So an ESC, a Builder, an Interior Designer and an Architect Walk into a Ballroom Together…
The electronics guy was spouting all kinds of fascinating, bewildering, futuristic, visionary stuff about carrying “presence” from the home out into the world, Web 2.0, and virtual alter egos who buy shoes for homeowners.
The builder, a practical and successful professional, couldn’t help but chuckle while good-naturedly reacting, “I don’t know anything about what he just said.”
The interior design expert, a true-blue urban sophisticate, made no bones of her disdain for the overuse of cell phones, the quaint concept of “family time” gathered around TVs above fireplaces, and any visual hint of electronics gear in the home whatsoever.
The architect, perhaps the most methodical and holistically-aware of the bunch, said, “It can get out of hand, all of this electronics,” and lamented vocabulary-based misunderstandings such as in the case of “simple,” which means “downscale” to him and “ultra-expensive” to the electronics installer.
This was the Industry Experts Panel, the climax of CEDIA’s ambitious Electronic Lifestyles EXPO, held last month at the Venetian in Las Vegas. For the record, it consisted of Rich Green, president of system integration and design firm Rich Green, Ink; Johnnie Long Sr., owner of J. Long Builder; Diane Dorrans Saeks, interior design lecturer, writer and editor; and Mark Demerly, owner of Demerly Architects.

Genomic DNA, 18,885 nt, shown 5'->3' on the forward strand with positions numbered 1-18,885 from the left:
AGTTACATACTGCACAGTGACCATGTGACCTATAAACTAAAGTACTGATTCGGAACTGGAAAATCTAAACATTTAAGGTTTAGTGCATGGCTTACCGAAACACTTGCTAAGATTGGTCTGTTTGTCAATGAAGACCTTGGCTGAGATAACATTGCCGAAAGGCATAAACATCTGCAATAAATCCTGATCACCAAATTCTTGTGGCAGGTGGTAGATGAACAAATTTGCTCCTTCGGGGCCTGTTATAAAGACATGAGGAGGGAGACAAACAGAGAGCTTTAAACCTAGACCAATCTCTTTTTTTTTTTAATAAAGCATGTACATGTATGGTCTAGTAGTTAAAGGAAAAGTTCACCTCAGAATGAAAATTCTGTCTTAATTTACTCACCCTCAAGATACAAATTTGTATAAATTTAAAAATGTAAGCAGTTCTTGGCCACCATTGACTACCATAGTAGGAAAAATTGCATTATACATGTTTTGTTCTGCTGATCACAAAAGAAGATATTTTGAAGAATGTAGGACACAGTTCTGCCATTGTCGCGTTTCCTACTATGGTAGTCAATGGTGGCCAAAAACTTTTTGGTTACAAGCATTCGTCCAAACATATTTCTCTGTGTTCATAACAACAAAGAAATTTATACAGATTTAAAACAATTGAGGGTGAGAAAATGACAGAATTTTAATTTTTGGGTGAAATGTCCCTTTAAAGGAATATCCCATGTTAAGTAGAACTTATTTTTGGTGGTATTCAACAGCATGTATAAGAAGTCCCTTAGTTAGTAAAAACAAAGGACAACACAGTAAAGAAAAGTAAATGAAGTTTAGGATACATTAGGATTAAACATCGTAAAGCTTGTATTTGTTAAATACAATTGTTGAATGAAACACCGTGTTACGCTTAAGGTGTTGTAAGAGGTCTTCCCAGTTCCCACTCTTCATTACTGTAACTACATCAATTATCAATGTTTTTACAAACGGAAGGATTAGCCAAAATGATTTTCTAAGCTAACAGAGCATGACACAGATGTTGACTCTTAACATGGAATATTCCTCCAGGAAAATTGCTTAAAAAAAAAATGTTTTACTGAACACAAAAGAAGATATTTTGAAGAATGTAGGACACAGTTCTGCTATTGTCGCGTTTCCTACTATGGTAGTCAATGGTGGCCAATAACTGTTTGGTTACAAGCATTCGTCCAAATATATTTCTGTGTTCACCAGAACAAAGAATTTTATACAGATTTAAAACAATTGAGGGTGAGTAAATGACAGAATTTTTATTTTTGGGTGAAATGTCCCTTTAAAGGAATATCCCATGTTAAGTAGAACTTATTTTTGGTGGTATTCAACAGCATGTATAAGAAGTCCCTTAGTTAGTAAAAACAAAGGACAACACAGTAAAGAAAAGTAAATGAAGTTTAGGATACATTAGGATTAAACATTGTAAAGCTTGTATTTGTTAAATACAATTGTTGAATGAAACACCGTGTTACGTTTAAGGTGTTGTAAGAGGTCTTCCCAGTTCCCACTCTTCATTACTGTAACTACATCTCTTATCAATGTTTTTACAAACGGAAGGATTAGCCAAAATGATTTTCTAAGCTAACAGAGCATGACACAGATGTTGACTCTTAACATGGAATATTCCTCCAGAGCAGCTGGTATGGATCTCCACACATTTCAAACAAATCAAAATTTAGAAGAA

The panel was an illustrative, enlightening gathering. And while I’m playing up some of the more stereotypical aspects of the discussion and of the panelists, the truth is that if you placed other prominent people from each of those fields on the dais, the debate probably would have developed in a similar fashion, more or less.
It’s clear that all four disciplines have a lot of misunderstanding and mistrust among them and ahead of them. There is much, much work to do in the interest of forming relationships and spreading the spirit—and, more importantly, the effective execution—of collaboration in each new home.